Bladder incontinence – what are the options?

With so many bladder management techniques and products out there, it is very difficult to identify which product is best for you. Bladder incontinence is something which affects 6 million people’s lives in the UK daily, therefore, there is a necessity to find a system that works for you and the system which you feel most comfortable operating day to day.

For those with bladder incontinence, the correlation between what ails them and the treatments and products available, is quite confusing. Below is a simplification of what ailments should correlate with which products.

Balloon Catheters
For those with postoperative bladder incontinence especially.

  • Balloon catheters are ‘soft’ catheters.
  • They are inserted into the body and inflated at the urinary tract to release build up of urine.
  • Can be used for long or short term emptying of the bladder.
  • This method is easy and safe to use, and economically friendly.
  • Intermittent Catheters
    For those who suffer from spinal chord injury, spina bifida, multiple sclerosis, prostate enlargement, urethral strictures or post-operative urinary retention.

  • Considered the ‘Gold Standard’ for catheter emptying.
  • Can be performed by a patient or a care giver.
  • This form of catheter is mainly used for short term release of fluid. i.e. It is like having regular toilet visits.
  • This is great for regular toilet needs and one of the best treatments for the conditions listed above.
  • Pre-connected Systems
    For those who are prone to urinary tract infections.

  • A closed urinary drainage system, which uses sterile glycerine solution, giving maximum protection against infections.
  • The system is more established as an anti bacterial method than any other catheter.
  • Supra-pubic Urine Drainage
    For those who need operational methods of catheterising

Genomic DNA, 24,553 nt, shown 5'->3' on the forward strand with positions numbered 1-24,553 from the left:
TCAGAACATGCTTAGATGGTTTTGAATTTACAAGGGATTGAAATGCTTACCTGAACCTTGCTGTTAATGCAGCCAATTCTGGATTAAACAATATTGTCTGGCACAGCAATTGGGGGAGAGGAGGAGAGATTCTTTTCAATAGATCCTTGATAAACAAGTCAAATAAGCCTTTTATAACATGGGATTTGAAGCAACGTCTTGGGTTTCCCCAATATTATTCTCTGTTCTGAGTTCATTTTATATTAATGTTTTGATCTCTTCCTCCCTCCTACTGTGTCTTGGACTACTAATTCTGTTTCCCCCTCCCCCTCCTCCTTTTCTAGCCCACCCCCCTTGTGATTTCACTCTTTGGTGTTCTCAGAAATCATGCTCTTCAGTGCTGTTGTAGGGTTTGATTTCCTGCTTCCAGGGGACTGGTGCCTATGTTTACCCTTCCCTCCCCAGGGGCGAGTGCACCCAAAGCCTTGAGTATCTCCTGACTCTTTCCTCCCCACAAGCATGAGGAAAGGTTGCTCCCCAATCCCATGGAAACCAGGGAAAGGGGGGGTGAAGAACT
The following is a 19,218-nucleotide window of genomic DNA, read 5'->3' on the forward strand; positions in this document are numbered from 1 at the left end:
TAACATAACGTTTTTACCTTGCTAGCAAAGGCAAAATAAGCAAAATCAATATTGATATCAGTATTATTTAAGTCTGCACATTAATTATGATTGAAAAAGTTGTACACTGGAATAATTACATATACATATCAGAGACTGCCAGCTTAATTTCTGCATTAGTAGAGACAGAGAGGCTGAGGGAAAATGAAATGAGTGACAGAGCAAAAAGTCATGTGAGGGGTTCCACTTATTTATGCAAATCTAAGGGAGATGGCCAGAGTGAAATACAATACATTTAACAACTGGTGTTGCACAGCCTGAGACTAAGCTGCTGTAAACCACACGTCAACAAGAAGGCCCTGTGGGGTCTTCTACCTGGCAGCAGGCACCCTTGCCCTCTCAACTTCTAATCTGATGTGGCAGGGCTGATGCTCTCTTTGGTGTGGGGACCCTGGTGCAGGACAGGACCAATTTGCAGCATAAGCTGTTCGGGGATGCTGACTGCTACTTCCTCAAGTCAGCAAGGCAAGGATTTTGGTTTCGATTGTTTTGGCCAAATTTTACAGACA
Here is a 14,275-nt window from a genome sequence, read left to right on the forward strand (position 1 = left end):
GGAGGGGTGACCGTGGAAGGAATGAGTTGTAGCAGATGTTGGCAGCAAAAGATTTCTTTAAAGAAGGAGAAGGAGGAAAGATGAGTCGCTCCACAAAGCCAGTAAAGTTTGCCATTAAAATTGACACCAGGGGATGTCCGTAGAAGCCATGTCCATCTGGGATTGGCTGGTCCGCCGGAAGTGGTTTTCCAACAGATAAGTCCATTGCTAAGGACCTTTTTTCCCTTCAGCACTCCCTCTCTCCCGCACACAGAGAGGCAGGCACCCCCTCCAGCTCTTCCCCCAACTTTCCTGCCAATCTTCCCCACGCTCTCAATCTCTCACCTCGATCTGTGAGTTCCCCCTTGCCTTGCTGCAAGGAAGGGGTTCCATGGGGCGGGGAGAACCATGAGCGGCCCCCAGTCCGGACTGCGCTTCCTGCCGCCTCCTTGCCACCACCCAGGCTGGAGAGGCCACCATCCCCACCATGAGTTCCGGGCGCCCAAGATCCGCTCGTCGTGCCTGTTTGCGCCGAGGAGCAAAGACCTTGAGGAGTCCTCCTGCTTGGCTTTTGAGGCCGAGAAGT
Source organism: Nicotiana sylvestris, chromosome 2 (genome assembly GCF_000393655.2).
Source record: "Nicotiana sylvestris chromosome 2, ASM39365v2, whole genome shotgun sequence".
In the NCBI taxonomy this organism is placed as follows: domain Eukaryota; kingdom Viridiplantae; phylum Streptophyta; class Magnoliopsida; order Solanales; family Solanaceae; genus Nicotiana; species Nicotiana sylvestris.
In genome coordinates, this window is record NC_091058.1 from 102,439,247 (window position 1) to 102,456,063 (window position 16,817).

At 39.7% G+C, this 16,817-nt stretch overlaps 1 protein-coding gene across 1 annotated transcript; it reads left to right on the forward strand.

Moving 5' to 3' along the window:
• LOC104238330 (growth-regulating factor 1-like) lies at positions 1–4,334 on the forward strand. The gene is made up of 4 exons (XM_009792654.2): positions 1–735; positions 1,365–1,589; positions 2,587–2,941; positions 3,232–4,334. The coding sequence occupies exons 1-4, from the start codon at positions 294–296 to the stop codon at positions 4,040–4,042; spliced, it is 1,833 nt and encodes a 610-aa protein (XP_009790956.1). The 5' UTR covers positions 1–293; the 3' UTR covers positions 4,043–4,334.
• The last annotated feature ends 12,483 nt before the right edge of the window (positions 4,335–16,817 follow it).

• Short, medium and long term care for urine draining.
  • Lower rate of urethral damage.
  • Inserted under operational circumstances.
  • Decreased possibility of bacterial infection.
  • Nephrostomy
    For those who have obstruction blockages such as stones or clots.

  • Top of the range medical equipment is available to make it all much easier.
  • Needs a practising doctor and local anaesthetic to administer.
  • Preventative Measures

    For those of us who do not currently suffer from bladder incontinence, there are certain preventative measures that you can take to help stave it off.

    Do Not Smoke
    If you are a smoker, it would be sensible to put it out if you want to remain healthy in all senses.

    Kegel Exercises
    These are exercises that strengthen your urinary muscles to aid those who already have bladder incontinence and to help others prevent it. A tutorial for males can be found here. While a tutorial for females can be found here.

    Avoid Bladder irritants
    This mainly focuses on the consumption of coffee and other drinks containing caffeine. The caffeine induces urination more than drinking other fluids, so drinking one less cup of coffee a day could make all the difference.

    Have a fibrous diet
    Having a high fibre diet promotes regular and healthy toilet stops which can only serve to help your body in the long run!

    Maintain a Healthy Diet and Exercise Regularly
    Living a healthy lifestyle shows benefits in the toilet department.

    Author bio:
    Dean Ronnie is a keen writer and researcher on a range of health and fitness related topics. For further information on the subject of incontinence, Dean recommends visiting Intermittent Catheters.

    End of the article.


    Note: The information provided in this article and the views expressed herein represent (personal) views of a guest author. Healthiack.com assumes no responsibility for above content. All articles are reviewed prior to publishing but the accuracy of information provided herein cannot always be verified.

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